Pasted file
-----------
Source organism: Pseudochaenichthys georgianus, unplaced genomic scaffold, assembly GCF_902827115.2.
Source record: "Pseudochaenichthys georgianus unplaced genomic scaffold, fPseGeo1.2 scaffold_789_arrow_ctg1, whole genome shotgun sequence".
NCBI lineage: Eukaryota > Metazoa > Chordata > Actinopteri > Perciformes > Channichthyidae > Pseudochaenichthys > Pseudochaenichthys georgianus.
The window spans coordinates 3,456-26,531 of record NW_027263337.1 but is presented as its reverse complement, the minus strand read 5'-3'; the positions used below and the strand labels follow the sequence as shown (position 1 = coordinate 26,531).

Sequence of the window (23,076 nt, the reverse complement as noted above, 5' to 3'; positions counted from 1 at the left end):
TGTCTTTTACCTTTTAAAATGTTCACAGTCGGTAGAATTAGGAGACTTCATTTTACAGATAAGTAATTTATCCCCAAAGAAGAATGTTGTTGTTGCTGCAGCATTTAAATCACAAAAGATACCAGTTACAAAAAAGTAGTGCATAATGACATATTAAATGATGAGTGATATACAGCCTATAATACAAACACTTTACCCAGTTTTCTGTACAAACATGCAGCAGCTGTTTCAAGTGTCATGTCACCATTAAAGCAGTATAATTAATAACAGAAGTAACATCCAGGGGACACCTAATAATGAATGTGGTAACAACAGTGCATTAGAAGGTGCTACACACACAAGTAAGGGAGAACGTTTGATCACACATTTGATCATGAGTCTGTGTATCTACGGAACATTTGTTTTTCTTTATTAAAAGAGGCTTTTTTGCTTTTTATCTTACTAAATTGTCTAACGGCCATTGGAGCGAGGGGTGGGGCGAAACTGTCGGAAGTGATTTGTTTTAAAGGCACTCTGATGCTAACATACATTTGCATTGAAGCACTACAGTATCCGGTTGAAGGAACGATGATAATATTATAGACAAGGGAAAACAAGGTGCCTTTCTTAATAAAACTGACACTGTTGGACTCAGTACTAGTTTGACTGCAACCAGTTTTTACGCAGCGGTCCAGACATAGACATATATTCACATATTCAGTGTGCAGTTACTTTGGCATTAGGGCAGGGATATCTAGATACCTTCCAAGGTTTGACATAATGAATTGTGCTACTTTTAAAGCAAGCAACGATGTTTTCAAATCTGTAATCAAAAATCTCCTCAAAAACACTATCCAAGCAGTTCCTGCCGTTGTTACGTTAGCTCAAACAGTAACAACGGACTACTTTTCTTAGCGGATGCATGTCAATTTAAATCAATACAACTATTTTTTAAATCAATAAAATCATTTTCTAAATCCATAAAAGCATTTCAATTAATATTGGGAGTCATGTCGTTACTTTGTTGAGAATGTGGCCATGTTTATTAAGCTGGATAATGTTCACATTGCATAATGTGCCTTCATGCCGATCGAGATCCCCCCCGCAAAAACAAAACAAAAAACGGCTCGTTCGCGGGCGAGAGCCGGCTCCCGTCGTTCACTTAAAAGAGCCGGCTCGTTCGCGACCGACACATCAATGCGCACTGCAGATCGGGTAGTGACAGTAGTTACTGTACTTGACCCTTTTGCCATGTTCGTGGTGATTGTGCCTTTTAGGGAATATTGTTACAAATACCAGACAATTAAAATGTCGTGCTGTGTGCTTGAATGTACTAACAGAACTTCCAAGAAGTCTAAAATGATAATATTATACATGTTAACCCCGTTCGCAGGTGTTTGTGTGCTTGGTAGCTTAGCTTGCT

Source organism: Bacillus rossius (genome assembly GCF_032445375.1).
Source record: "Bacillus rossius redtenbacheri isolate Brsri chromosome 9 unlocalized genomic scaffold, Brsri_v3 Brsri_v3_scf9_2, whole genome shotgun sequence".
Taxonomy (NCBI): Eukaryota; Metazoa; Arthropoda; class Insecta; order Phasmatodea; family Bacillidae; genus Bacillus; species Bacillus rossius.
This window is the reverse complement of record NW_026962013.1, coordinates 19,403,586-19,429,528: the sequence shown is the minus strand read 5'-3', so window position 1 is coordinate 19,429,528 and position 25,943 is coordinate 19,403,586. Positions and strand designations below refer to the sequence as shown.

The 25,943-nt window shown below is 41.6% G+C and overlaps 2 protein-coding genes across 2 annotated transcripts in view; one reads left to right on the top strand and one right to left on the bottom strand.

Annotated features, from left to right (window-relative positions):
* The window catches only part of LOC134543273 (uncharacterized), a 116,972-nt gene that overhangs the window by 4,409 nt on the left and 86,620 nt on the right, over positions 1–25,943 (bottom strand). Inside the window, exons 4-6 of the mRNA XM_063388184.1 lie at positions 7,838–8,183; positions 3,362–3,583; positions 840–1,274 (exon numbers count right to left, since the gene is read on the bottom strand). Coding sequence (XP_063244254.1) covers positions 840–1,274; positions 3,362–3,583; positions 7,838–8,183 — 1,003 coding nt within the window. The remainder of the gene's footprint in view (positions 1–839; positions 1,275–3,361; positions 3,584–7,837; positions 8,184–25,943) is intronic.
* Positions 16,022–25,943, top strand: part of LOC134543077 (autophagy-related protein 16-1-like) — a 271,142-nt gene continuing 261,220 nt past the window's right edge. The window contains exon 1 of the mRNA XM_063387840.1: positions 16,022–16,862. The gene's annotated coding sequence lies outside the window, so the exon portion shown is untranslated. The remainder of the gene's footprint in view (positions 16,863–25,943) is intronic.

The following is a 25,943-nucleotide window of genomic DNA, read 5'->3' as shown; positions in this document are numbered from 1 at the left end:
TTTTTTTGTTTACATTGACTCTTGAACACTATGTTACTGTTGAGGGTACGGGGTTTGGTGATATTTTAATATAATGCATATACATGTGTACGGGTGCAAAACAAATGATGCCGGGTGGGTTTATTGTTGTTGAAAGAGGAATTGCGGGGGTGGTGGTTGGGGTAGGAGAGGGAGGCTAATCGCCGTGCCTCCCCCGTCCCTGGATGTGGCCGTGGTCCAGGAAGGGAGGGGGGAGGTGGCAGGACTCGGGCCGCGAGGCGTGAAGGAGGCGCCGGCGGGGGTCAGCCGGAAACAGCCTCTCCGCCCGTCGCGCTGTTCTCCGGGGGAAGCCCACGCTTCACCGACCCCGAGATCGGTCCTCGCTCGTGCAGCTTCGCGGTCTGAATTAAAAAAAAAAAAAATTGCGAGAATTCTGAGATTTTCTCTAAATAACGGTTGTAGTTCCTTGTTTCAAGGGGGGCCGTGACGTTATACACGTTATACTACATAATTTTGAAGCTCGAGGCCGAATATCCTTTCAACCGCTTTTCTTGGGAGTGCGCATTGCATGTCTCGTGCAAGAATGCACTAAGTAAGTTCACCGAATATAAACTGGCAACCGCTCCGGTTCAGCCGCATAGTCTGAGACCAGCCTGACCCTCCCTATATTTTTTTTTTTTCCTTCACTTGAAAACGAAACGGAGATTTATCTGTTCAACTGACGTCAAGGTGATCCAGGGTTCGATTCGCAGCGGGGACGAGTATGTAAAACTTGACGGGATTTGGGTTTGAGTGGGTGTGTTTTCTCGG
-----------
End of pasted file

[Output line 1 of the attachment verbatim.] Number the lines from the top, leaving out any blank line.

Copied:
Source organism: Pseudochaenichthys georgianus, unplaced genomic scaffold, assembly GCF_902827115.2.